POP GOES THE WORLD By Jenny Ortuoste for Manila Standard-Today, 25 October 2012, Thursday
It Takes A Village
“It takes a village to raise a child.”
Said to be an African proverb, and famously used as the title of Hillary Clinton’s 1996 book on her vision for the children of America, the phrase refers to how collective action in behalf of the children of a community is required in order to raise them, indeed in some cases ensure their survival.
Anthropologists have described how some African cultures, such as the !Kung, bring up their children in a communal setting, sharing effort and resources to nurture them physically (by providing food, shelter, and protection) and mentally (through socialization, children learn their culture’s norms, values, and methods of survival).
The !Kung people, or Bushmen, of the Kalahari desert of Namibia, Angola, and Botswana. Image here.
There is an emotional component as well. In a culture where children are free to wander in and out of the homes in the community, where they are certain that they will be fed and given a bed in whatever home they end up at night, they will feel loved and safe.
In modern society and its emphasis on the nuclear family, this method is no longer practiced as such except in certain activities such as education (in general, children are schooled in groups) and charity work.
For charity work to be successful, volunteers are needed to get things done – kindhearted people who take an interest in the concerns of needy children and are moved to make a positive contribution to their lives.
We find many examples of volunteerism in the activities of charitable organizations and companies practicing CSR (corporate social responsibility).
One such initiative is the Tahan-Tahanan halfway home for pediatric cancer, chronic illness, and organ transplant patients who live outside of Metro Manila.
Located at the East Avenue Medical Center and funded in part by the Philippine Charity Sweepstakes Office, the facility opened its doors on Valentine’s Day 2011.
The young patients are cared for by EAMC’s multi-disciplinary Pediatric Oncology team, headed by physician Ma. Victoria M. Abesamis and comprising pediatric oncologists, nurses, psychologists, teachers, parents, and volunteers.
Tahan-Tahanan patients with their caregivers and nurses. Also with them are PCSO general manager Atty. Jose Ferdinand M. Rojas II and Dr. Marvie Abesamis (in floral print top).
Tahan-Tahanan patients and their caregivers receive free board and lodging in safe, clean, and home-like surroundings. The facility also has playground equipment and age-appropriate educational toys.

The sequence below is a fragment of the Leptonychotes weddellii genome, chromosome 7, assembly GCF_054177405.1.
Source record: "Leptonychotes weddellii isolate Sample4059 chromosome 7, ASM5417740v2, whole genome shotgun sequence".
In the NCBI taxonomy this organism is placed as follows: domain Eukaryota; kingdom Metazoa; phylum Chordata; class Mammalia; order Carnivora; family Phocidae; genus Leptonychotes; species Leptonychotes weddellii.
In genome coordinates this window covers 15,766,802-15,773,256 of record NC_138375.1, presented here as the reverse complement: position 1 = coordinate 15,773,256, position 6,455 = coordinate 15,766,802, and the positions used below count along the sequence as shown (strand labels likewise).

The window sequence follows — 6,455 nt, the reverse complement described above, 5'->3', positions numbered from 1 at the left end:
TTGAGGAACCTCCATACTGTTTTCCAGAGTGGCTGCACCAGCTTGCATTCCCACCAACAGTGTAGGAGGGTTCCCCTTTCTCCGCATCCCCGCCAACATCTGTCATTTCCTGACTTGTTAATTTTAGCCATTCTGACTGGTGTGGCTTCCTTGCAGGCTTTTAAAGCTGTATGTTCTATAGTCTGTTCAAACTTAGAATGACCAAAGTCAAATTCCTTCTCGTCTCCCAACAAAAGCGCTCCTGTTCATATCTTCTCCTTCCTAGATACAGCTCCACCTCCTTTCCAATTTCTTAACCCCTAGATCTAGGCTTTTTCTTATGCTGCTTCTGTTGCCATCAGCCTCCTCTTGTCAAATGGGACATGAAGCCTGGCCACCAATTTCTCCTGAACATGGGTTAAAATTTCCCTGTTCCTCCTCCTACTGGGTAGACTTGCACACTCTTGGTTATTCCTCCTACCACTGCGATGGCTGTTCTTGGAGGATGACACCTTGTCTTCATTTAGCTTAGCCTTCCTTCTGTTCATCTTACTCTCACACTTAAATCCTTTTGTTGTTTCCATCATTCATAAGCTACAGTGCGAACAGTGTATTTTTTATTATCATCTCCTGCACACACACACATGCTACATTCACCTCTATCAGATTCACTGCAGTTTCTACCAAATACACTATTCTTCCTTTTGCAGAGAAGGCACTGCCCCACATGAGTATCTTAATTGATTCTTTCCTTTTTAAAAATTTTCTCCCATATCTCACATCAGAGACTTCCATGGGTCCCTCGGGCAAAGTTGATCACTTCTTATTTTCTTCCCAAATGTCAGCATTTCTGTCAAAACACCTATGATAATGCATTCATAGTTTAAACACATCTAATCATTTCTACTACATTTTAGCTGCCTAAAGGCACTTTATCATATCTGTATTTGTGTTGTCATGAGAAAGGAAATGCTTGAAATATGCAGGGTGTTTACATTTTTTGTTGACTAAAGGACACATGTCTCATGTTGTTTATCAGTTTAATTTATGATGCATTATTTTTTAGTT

To encourage patients’ development and to make their stay pleasant, the children are engaged in a comprehensive enrichment program that provides play and study activities such as arts and crafts, sports, music, theater, dance, and home-study.
Skills training is also given to the family members and caregivers.
Since it was established, the PCSO-EAMC Tahan-Tahanan program has helped 638 patients. Much of its sustainability as a program is due to the selflessness of volunteers.
As part of the PCSO’s 78th anniversary celebration this month, the children of Tahan-Tahanan were treated yesterday to a party at the facility, where they were entertained by volunteer performers.
Garie Concepcion (who came with her mother, Grace Ibuna) sang “It’s a Wonderful World;” Brazilian model Lua (who is fluent in Tagalog), sang “Nandito Ako” and led the parlor games; Dayloe Ranario of the cast of “Teen St. Pedro Calungsod: The Musical” told the story of the Philippines’ newest saint; and Stauro Punongbayan of Rotary Midwest-Diliman gave a short talk on earthquake preparedness.
Garie Concepcion (daughter of actor Gabby Concepcion) sings.
PCSO general manager lawyer Jose Ferdinand M. Rojas II and jazz musician Boy Katindig spoke to the children about the value of courage in the face of adversity.
The situation was especially poignant for Katindig, who revealed their family’s fight with cancer – his father died of the disease, his sister is in remission, and his daughter is undergoing chemotherapy – hence his support for the mission of Tahan-Tahanan.
Boy Katindig with the Jollibee mascot. In the background are Lua and “Teen St. Pedro” cast member Emer Greengon, the event’s program emcee.
The children were bright and cheerful. They participated in the games, sang and danced with Lua and Garie, and correctly answered Stauro’s questions about the story he told them. They are children just like our own, except that they are suffering life-threatening illnesses.
They belong to our village, our community. They, and others like them, deserve our help.
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Volunteers are always needed at Tahan-Tahanan. For more information on how to help, or on admission requirements, call PCSO’s Minette Fernandez of the Special Projects Department at (63-2) 846-8879, or EAMC’s Maggie at (63-2) 928-0611 loc. 711 or visit eamc.doh.gov.ph. ***
Tahan-Tahanan photos taken with an iPhone 4S.